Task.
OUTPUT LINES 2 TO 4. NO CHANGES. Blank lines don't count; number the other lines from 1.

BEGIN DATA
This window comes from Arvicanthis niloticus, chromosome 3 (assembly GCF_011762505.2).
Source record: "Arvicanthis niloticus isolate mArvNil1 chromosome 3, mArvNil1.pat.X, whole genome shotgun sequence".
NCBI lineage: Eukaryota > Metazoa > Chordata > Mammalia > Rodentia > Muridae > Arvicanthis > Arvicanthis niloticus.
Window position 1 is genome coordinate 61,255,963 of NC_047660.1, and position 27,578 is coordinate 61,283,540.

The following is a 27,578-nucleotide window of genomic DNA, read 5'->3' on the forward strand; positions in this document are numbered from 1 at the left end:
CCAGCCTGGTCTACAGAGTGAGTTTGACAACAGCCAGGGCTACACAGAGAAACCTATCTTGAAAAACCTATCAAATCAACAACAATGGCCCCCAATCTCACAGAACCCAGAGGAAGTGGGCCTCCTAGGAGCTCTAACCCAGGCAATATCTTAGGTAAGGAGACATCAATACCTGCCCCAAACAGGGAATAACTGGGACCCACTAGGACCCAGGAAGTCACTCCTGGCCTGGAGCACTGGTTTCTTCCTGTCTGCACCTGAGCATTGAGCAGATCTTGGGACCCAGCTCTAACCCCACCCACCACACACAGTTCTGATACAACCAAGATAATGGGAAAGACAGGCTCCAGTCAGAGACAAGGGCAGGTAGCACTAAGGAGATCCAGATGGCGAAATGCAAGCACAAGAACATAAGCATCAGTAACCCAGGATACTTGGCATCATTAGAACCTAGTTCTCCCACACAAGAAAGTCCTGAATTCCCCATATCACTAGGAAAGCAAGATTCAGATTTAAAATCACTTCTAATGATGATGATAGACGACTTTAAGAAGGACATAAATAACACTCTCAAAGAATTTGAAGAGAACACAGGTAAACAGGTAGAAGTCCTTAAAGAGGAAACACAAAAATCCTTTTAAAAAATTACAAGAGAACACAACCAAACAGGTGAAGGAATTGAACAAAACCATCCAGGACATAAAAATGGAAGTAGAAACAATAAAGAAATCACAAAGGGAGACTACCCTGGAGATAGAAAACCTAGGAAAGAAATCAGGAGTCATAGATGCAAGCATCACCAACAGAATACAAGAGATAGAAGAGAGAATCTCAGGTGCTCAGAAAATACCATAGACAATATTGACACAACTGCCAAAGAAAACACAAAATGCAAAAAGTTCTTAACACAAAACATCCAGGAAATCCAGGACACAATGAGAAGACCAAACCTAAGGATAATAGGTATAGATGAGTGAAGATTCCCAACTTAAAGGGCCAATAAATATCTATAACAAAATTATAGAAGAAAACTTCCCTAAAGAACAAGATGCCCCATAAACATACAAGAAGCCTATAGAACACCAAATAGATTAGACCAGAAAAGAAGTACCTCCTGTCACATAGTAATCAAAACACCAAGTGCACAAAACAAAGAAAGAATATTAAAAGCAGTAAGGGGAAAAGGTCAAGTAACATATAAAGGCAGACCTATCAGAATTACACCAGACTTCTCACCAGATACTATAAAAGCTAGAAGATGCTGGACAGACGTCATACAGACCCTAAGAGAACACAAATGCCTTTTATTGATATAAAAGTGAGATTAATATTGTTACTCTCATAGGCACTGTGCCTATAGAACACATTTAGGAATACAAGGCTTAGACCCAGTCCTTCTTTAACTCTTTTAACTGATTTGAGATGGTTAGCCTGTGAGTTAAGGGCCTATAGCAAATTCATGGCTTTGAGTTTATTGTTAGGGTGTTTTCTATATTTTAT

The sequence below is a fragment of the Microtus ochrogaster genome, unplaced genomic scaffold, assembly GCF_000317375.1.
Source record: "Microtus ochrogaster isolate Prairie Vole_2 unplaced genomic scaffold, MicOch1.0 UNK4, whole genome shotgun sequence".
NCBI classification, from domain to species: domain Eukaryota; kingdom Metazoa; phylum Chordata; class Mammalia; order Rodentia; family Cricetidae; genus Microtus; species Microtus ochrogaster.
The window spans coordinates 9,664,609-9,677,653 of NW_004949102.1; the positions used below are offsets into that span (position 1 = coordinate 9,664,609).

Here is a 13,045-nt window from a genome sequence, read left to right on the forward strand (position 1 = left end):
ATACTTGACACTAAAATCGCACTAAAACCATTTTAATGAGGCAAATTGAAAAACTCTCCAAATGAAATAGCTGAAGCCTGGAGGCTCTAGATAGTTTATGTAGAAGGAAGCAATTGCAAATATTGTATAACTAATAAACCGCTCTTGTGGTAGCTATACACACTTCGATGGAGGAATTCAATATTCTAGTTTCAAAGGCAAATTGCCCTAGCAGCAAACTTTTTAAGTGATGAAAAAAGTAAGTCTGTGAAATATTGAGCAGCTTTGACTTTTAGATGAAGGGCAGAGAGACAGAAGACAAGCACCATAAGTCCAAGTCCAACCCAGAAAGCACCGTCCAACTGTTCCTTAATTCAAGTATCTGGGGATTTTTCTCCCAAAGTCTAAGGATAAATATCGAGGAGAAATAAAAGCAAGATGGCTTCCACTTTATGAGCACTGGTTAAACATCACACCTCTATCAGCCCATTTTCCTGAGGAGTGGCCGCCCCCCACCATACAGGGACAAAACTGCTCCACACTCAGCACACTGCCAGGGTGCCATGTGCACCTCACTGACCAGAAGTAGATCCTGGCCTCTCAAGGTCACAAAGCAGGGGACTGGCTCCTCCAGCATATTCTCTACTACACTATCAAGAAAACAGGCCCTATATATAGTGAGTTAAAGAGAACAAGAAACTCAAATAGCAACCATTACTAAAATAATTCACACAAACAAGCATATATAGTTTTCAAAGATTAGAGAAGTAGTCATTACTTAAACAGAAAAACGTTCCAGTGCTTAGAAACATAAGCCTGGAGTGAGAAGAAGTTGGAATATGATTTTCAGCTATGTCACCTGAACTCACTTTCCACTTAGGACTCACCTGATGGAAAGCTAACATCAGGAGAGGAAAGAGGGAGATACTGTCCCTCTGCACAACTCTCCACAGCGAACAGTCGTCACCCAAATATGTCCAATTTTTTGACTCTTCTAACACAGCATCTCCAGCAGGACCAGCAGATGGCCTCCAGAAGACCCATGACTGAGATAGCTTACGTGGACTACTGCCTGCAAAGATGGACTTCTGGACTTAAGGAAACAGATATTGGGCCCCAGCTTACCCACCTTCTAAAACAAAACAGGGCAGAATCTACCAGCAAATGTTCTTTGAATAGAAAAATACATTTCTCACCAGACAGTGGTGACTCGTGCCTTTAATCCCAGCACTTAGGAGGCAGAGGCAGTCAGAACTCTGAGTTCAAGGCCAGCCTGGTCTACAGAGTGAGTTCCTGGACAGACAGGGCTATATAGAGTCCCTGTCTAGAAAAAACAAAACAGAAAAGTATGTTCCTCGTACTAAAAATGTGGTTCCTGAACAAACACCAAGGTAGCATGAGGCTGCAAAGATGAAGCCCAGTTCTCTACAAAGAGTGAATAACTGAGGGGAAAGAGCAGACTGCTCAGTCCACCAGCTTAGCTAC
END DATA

Source record: "Arvicanthis niloticus isolate mArvNil1 chromosome 3, mArvNil1.pat.X, whole genome shotgun sequence".
NCBI lineage: Eukaryota > Metazoa > Chordata > Mammalia > Rodentia > Muridae > Arvicanthis > Arvicanthis niloticus.
Window position 1 is genome coordinate 61,255,963 of NC_047660.1, and position 27,578 is coordinate 61,283,540.